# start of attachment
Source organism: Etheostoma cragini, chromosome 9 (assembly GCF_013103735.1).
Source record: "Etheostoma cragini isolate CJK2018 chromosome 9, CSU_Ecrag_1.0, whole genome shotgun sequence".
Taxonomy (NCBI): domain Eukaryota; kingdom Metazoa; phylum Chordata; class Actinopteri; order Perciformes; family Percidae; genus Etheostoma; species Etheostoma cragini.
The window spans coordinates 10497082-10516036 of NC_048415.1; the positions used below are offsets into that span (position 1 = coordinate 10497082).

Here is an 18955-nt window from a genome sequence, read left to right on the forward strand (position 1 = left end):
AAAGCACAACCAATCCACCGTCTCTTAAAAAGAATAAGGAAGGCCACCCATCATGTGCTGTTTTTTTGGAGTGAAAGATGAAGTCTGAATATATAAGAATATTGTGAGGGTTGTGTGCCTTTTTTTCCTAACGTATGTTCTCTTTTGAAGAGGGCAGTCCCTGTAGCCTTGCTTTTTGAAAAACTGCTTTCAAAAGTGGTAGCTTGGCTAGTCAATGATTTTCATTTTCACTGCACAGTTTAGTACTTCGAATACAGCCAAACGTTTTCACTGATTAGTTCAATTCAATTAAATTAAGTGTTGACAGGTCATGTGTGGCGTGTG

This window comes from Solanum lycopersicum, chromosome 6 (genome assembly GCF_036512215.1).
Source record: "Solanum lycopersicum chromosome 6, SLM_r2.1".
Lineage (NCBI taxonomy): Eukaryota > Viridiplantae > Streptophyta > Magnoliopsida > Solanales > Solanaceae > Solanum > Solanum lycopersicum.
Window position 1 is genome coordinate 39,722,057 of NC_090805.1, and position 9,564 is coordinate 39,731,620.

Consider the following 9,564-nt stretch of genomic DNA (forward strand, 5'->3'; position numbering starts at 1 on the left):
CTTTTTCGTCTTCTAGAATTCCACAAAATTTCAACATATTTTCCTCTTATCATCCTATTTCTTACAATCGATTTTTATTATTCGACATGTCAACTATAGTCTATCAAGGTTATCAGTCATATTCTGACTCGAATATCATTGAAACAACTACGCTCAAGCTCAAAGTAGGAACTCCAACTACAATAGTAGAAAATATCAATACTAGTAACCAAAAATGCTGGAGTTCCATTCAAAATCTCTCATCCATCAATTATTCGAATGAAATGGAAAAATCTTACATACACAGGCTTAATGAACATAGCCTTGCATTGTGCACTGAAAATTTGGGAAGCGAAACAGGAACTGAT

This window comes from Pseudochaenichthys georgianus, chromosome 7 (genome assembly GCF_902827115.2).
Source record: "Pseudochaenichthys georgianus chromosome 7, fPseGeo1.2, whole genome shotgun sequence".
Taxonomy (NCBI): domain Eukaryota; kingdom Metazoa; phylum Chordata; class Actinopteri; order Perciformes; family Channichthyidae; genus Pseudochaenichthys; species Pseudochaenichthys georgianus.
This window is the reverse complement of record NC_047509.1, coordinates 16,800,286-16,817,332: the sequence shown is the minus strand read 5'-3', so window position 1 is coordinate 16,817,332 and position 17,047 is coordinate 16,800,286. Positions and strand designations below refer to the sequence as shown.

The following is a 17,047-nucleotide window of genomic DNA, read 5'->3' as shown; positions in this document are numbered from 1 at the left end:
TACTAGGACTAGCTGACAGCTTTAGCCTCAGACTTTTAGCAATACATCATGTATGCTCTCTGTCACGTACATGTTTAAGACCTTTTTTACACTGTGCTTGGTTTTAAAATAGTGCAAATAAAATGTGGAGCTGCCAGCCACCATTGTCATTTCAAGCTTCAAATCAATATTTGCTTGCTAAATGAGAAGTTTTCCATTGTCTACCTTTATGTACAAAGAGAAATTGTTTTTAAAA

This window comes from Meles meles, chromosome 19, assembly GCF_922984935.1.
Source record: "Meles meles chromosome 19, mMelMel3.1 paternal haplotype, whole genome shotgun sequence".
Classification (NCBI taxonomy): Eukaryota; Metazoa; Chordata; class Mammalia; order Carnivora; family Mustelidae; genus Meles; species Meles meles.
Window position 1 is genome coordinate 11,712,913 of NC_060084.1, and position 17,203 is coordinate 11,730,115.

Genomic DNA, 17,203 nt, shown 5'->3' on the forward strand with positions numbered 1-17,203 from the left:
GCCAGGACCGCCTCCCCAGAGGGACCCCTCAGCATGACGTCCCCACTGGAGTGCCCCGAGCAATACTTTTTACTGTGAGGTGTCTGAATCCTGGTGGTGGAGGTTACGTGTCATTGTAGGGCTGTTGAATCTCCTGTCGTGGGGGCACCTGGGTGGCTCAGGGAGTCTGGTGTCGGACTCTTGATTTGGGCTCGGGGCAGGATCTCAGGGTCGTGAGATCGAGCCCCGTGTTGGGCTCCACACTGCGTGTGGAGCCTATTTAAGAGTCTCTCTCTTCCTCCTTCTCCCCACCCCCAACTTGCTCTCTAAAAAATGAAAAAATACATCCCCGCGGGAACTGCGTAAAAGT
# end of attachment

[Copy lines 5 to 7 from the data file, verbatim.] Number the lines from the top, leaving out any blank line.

Here is an 18955-nt window from a genome sequence, read left to right on the forward strand (position 1 = left end):
AAAGCACAACCAATCCACCGTCTCTTAAAAAGAATAAGGAAGGCCACCCATCATGTGCTGTTTTTTTGGAGTGAAAGATGAAGTCTGAATATATAAGAATATTGTGAGGGTTGTGTGCCTTTTTTTCCTAACGTATGTTCTCTTTTGAAGAGGGCAGTCCCTGTAGCCTTGCTTTTTGAAAAACTGCTTTCAAAAGTGGTAGCTTGGCTAGTCAATGATTTTCATTTTCACTGCACAGTTTAGTACTTCGAATACAGCCAAACGTTTTCACTGATTAGTTCAATTCAATTAAATTAAGTGTTGACAGGTCATGTGTGGCGTGTG

This window comes from Solanum lycopersicum, chromosome 6 (genome assembly GCF_036512215.1).